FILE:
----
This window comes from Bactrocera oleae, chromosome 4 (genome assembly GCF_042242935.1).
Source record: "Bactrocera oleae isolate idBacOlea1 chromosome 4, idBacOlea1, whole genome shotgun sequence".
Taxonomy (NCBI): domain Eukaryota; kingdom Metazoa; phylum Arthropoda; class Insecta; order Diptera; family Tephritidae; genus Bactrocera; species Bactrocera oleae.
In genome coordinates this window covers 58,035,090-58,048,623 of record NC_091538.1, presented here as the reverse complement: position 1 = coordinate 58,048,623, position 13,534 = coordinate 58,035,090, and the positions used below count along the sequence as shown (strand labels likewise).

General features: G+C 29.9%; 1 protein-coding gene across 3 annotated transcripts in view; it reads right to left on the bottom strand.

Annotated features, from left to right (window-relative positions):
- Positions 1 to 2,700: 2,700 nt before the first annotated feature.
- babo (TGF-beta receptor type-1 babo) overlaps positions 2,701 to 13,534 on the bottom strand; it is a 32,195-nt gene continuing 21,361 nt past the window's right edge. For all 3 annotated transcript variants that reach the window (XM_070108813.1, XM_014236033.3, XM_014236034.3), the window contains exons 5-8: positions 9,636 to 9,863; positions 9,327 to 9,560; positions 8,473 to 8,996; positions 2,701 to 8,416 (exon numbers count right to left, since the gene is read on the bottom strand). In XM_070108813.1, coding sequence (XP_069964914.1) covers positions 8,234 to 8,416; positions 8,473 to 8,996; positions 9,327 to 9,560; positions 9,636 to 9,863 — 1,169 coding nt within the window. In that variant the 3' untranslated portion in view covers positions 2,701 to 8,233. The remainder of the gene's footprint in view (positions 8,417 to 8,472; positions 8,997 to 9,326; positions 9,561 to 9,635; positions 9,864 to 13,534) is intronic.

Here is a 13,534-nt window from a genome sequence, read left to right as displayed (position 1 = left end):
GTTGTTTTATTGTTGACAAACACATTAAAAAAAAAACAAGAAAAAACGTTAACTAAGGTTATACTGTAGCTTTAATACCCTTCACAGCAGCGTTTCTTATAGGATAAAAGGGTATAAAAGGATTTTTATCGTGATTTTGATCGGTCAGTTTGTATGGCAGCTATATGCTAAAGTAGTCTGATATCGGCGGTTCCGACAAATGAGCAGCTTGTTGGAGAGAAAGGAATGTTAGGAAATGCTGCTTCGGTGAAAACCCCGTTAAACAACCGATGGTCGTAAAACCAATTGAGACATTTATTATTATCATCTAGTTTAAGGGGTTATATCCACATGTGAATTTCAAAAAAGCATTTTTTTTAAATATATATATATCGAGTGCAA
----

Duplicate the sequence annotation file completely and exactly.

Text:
This window comes from Bactrocera oleae, chromosome 4 (genome assembly GCF_042242935.1).
Source record: "Bactrocera oleae isolate idBacOlea1 chromosome 4, idBacOlea1, whole genome shotgun sequence".
Taxonomy (NCBI): domain Eukaryota; kingdom Metazoa; phylum Arthropoda; class Insecta; order Diptera; family Tephritidae; genus Bactrocera; species Bactrocera oleae.
In genome coordinates this window covers 58,035,090-58,048,623 of record NC_091538.1, presented here as the reverse complement: position 1 = coordinate 58,048,623, position 13,534 = coordinate 58,035,090, and the positions used below count along the sequence as shown (strand labels likewise).

General features: G+C 29.9%; 1 protein-coding gene across 3 annotated transcripts in view; it reads right to left on the bottom strand.

Annotated features, from left to right (window-relative positions):
- Positions 1 to 2,700: 2,700 nt before the first annotated feature.
- babo (TGF-beta receptor type-1 babo) overlaps positions 2,701 to 13,534 on the bottom strand; it is a 32,195-nt gene continuing 21,361 nt past the window's right edge. For all 3 annotated transcript variants that reach the window (XM_070108813.1, XM_014236033.3, XM_014236034.3), the window contains exons 5-8: positions 9,636 to 9,863; positions 9,327 to 9,560; positions 8,473 to 8,996; positions 2,701 to 8,416 (exon numbers count right to left, since the gene is read on the bottom strand). In XM_070108813.1, coding sequence (XP_069964914.1) covers positions 8,234 to 8,416; positions 8,473 to 8,996; positions 9,327 to 9,560; positions 9,636 to 9,863 — 1,169 coding nt within the window. In that variant the 3' untranslated portion in view covers positions 2,701 to 8,233. The remainder of the gene's footprint in view (positions 8,417 to 8,472; positions 8,997 to 9,326; positions 9,561 to 9,635; positions 9,864 to 13,534) is intronic.

Here is a 13,534-nt window from a genome sequence, read left to right as displayed (position 1 = left end):
GTTGTTTTATTGTTGACAAACACATTAAAAAAAAAACAAGAAAAAACGTTAACTAAGGTTATACTGTAGCTTTAATACCCTTCACAGCAGCGTTTCTTATAGGATAAAAGGGTATAAAAGGATTTTTATCGTGATTTTGATCGGTCAGTTTGTATGGCAGCTATATGCTAAAGTAGTCTGATATCGGCGGTTCCGACAAATGAGCAGCTTGTTGGAGAGAAAGGAATGTTAGGAAATGCTGCTTCGGTGAAAACCCCGTTAAACAACCGATGGTCGTAAAACCAATTGAGACATTTATTATTATCATCTAGTTTAAGGGGTTATATCCACATGTGAATTTCAAAAAAGCATTTTTTTTAAATATATATATATCGAGTGCAA